It’s definitely not an overnight process. But it’s a journey that’s worth our time and patience. 

As recent research evidence points out, more effective emotional regulation is closely linked to increased resilience in tough times. 

So stop running from your feelings and start building your resilience.

13) Ignoring your emotional pain

Managing your emotions is one thing.

But pretending that everything is fine when you’re actually hurting deep inside is a whole different behavior that doesn’t do your resilience any good.

Making a habit of this behavior slowly eats away your emotional resilience.

When you don’t deal with your emotional pain, you’re stopping your own healing process, and you end up finding yourself stuck in harmful habits that do nothing but weaken your resilience.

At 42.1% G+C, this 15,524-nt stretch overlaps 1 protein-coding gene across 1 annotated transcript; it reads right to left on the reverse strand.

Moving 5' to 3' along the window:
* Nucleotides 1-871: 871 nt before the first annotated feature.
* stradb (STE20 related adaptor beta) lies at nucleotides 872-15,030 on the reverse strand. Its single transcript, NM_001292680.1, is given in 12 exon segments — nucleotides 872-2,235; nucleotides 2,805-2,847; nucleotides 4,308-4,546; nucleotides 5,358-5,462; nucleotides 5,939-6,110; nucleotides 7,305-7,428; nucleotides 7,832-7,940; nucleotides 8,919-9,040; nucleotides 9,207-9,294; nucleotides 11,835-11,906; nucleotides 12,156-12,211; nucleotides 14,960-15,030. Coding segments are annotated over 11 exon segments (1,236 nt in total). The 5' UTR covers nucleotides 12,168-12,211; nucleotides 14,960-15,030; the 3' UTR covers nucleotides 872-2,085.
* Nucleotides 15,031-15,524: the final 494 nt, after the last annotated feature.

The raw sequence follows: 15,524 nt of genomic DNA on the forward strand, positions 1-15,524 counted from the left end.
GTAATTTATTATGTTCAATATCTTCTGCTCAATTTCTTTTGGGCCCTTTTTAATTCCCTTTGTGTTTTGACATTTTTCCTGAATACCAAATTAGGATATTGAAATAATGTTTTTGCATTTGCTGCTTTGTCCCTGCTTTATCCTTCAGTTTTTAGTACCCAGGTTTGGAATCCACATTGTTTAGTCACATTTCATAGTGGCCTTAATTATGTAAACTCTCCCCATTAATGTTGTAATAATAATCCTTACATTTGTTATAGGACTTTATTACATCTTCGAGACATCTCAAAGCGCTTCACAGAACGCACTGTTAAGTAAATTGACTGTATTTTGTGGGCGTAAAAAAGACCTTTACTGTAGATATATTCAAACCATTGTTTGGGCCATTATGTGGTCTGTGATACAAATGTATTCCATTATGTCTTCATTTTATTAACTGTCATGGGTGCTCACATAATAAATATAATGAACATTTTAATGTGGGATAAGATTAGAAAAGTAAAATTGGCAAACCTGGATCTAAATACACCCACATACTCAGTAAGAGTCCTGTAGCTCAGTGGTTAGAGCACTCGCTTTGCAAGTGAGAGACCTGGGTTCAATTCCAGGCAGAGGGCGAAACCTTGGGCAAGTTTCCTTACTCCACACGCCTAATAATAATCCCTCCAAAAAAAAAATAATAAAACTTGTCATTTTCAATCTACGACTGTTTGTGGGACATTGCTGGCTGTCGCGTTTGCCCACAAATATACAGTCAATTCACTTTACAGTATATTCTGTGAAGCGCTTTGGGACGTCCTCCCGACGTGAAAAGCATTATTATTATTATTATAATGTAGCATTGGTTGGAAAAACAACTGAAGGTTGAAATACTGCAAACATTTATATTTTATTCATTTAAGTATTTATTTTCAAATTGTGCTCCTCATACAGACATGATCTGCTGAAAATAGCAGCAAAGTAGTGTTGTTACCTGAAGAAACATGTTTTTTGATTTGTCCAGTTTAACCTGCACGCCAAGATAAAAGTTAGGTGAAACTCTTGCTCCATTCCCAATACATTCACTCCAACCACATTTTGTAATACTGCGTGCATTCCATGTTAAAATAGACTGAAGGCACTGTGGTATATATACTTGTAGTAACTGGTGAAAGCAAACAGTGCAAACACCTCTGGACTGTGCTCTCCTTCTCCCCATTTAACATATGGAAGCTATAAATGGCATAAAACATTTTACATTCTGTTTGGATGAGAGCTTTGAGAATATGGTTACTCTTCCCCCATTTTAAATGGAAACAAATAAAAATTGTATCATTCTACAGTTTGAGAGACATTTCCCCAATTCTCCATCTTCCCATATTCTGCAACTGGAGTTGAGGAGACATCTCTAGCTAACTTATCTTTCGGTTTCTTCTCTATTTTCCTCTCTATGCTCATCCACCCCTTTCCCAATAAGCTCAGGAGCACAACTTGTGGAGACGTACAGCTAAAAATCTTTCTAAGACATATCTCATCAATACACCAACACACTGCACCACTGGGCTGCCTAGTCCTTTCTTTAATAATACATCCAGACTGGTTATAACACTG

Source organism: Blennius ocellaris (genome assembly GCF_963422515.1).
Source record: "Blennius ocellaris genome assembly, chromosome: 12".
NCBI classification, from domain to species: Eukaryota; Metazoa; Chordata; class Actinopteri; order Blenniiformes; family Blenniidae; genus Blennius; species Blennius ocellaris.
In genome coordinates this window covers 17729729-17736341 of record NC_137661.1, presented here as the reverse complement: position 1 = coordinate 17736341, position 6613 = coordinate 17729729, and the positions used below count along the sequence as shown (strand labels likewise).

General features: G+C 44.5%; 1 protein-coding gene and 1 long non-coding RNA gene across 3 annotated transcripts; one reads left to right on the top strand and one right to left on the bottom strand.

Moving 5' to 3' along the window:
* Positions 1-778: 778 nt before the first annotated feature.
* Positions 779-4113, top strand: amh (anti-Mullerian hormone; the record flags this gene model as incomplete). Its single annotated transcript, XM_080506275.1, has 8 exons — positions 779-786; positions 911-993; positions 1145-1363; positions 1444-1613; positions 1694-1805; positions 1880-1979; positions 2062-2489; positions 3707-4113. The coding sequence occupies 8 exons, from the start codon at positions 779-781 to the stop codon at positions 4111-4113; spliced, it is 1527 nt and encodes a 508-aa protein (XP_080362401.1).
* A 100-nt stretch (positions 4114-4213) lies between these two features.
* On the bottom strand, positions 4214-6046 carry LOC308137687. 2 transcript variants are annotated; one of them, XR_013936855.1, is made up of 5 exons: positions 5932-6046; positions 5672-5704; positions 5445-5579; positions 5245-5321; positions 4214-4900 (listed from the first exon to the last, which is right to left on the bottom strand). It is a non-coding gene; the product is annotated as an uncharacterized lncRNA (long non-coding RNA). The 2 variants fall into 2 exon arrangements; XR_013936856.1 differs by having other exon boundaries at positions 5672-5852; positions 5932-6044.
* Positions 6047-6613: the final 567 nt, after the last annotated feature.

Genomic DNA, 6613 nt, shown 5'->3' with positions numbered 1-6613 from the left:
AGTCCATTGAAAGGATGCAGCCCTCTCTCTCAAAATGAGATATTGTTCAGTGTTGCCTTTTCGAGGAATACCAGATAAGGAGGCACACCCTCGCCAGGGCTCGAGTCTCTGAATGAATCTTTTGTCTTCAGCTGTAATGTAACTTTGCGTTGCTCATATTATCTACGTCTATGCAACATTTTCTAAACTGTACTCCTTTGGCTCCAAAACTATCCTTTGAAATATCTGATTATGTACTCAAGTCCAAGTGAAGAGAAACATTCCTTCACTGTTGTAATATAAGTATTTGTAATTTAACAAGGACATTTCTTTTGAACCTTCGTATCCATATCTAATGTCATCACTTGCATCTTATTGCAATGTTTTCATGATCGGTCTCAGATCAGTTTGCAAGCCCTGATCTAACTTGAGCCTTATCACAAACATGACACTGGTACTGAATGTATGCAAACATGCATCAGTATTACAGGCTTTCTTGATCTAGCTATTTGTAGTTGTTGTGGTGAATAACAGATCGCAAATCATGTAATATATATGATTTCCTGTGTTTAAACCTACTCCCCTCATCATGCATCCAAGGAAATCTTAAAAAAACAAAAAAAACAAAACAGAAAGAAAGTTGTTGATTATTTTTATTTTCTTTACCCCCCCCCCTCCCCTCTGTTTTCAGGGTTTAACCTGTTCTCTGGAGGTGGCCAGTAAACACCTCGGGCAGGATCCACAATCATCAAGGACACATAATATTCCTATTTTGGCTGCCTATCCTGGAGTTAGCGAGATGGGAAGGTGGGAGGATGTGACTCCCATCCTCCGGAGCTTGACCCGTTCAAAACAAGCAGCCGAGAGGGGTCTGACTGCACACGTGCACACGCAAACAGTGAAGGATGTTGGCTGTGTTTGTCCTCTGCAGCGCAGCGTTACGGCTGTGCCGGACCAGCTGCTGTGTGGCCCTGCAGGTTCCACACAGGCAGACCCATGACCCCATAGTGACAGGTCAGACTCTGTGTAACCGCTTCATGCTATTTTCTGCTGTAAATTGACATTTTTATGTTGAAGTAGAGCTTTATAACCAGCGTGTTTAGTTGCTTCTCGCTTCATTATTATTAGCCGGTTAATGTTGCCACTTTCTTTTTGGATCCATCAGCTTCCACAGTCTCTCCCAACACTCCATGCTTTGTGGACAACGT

Plus, if you don’t deal with emotional problems as soon as possible, they can turn into bigger mental issues eventually. 

In the end, running away from your inner pain doesn’t save your resilience. It actually breaks it down.

Let go of unhelpful behavior and bounce back with the good ones

Resilience isn’t only about bouncing back from difficulties.

It’s also about moving forward without the burden of damaging behaviors, like neglecting our well-being, to false helplessness, to being overly self-reliant and letting fear take over. 

Looking at our list above, which one hit home for you? 

Are you ready to say goodbye to it in exchange for a more resilient you? 

If you need help thinking it through, allow me to close this article with a quote from The Yiddish Proverb: 

“Bad habits are easier to abandon today than tomorrow.”

Sarah Piluden-Natu-El

Sarah Piluden-Natu-El

Sarah is a full-time mum, wife, and nurse on hiatus turned freelance writer. She is on a journey of diving deeper into life through life itself and uses her writing to share the lessons learned along the way. When not on her computer, she enjoys time with her family strolling along the Gold Coast's stunning beaches and captivating hinterland.